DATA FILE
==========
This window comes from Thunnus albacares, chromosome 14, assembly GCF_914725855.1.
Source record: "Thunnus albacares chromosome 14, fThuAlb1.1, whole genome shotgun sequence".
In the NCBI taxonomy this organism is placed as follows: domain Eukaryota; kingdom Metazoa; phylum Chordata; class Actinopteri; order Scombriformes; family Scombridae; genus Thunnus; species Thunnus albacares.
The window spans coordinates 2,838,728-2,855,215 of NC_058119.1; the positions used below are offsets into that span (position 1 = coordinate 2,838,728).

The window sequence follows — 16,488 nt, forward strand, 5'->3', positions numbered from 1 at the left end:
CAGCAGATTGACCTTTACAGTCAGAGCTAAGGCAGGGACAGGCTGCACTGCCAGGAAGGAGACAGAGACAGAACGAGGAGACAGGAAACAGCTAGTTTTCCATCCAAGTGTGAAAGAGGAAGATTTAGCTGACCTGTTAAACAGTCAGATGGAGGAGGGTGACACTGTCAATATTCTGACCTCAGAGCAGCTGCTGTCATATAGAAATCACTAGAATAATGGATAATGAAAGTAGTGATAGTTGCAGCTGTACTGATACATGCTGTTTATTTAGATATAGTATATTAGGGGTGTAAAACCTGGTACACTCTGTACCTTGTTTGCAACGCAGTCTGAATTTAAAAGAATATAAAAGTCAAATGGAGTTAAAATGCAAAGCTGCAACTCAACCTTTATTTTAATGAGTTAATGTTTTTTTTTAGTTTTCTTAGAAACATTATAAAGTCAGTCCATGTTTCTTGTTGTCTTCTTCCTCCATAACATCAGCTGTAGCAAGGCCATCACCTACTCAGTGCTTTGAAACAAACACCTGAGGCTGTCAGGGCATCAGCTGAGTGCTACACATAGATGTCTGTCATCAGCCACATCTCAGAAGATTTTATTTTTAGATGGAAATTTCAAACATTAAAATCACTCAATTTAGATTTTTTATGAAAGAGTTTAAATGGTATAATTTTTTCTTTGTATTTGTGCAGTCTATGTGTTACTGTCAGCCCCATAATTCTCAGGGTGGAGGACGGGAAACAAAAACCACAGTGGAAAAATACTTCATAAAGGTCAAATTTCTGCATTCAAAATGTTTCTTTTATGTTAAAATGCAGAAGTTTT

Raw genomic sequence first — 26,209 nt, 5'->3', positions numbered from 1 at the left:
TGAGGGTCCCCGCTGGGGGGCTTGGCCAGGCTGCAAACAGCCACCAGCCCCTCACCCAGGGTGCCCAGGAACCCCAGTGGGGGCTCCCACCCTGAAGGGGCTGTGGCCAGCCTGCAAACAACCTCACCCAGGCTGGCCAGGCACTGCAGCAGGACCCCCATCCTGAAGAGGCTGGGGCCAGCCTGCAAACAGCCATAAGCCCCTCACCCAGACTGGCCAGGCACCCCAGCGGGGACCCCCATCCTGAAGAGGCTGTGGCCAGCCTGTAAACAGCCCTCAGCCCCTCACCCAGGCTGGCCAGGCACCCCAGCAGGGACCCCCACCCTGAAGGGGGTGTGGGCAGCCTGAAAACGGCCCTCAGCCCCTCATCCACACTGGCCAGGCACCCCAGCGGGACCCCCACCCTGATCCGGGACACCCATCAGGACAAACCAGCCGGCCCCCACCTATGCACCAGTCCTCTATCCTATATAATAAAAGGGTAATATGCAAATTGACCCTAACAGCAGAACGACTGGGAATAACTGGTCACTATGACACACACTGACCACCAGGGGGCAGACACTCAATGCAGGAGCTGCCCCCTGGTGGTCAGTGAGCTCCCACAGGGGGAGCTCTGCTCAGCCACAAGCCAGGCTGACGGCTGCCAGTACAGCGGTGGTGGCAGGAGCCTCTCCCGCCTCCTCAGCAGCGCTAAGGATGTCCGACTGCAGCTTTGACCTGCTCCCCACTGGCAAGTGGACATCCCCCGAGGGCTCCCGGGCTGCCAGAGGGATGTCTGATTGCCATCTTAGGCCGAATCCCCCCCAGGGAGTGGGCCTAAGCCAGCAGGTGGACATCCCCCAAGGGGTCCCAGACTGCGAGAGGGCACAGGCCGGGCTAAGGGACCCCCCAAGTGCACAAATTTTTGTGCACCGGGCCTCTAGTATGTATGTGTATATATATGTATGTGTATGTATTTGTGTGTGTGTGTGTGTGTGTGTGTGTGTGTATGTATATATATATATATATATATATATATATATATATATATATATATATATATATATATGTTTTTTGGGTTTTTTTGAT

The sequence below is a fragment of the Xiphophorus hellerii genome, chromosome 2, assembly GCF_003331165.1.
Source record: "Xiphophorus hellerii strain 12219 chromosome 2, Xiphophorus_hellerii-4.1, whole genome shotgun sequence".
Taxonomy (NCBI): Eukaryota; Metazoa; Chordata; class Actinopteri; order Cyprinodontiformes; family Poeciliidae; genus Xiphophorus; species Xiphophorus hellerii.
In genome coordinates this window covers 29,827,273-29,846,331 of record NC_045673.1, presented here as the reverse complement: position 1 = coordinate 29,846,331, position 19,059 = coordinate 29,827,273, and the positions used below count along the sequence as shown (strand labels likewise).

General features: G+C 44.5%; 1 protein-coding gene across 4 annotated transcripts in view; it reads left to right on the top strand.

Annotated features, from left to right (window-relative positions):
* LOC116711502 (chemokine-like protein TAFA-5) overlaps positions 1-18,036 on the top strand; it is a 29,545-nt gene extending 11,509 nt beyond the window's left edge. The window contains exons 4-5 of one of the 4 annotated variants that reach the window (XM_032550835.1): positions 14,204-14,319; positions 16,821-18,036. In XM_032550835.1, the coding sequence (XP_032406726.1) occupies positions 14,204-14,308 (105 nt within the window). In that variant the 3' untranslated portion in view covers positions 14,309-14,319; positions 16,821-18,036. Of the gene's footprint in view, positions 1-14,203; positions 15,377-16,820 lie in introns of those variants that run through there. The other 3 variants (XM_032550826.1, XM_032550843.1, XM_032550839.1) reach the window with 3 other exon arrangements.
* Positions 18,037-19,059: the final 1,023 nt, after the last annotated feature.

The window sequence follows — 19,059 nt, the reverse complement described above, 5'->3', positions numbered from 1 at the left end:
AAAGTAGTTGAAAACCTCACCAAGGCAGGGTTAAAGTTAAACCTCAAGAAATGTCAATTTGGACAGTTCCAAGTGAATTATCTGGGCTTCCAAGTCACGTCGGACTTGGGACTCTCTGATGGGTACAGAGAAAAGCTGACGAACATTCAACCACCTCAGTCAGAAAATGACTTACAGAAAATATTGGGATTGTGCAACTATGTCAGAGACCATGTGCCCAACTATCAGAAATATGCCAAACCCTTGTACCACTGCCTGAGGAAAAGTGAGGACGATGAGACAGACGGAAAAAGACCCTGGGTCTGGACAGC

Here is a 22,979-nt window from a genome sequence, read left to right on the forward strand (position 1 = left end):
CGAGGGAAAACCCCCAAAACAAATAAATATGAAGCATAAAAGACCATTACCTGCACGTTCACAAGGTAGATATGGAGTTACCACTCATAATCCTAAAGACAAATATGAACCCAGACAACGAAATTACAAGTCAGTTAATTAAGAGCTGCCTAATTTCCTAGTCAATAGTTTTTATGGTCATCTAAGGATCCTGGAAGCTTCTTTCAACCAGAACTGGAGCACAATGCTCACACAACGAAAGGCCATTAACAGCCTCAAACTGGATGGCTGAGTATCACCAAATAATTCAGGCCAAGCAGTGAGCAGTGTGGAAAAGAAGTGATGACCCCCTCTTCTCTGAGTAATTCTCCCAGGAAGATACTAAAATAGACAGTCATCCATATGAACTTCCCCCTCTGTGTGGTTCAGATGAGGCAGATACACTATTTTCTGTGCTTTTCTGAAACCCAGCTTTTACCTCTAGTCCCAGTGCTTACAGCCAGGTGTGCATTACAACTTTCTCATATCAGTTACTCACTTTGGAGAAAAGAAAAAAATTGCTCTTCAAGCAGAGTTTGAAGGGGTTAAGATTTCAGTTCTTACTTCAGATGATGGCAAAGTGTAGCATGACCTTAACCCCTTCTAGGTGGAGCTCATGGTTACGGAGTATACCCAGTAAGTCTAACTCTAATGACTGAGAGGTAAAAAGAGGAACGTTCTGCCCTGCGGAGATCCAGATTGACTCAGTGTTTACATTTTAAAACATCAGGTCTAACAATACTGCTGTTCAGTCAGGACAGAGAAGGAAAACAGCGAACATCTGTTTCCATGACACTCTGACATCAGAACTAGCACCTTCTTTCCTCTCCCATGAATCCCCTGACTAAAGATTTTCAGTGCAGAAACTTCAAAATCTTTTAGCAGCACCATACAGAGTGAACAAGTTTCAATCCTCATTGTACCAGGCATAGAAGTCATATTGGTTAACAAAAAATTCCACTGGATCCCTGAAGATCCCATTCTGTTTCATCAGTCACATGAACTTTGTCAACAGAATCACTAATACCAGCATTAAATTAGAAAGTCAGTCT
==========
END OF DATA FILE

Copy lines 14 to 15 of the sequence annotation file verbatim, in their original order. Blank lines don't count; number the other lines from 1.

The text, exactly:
Annotated features, from left to right (window-relative positions):
* LOC116711502 (chemokine-like protein TAFA-5) overlaps positions 1-18,036 on the top strand; it is a 29,545-nt gene extending 11,509 nt beyond the window's left edge. The window contains exons 4-5 of one of the 4 annotated variants that reach the window (XM_032550835.1): positions 14,204-14,319; positions 16,821-18,036. In XM_032550835.1, the coding sequence (XP_032406726.1) occupies positions 14,204-14,308 (105 nt within the window). In that variant the 3' untranslated portion in view covers positions 14,309-14,319; positions 16,821-18,036. Of the gene's footprint in view, positions 1-14,203; positions 15,377-16,820 lie in introns of those variants that run through there. The other 3 variants (XM_032550826.1, XM_032550843.1, XM_032550839.1) reach the window with 3 other exon arrangements.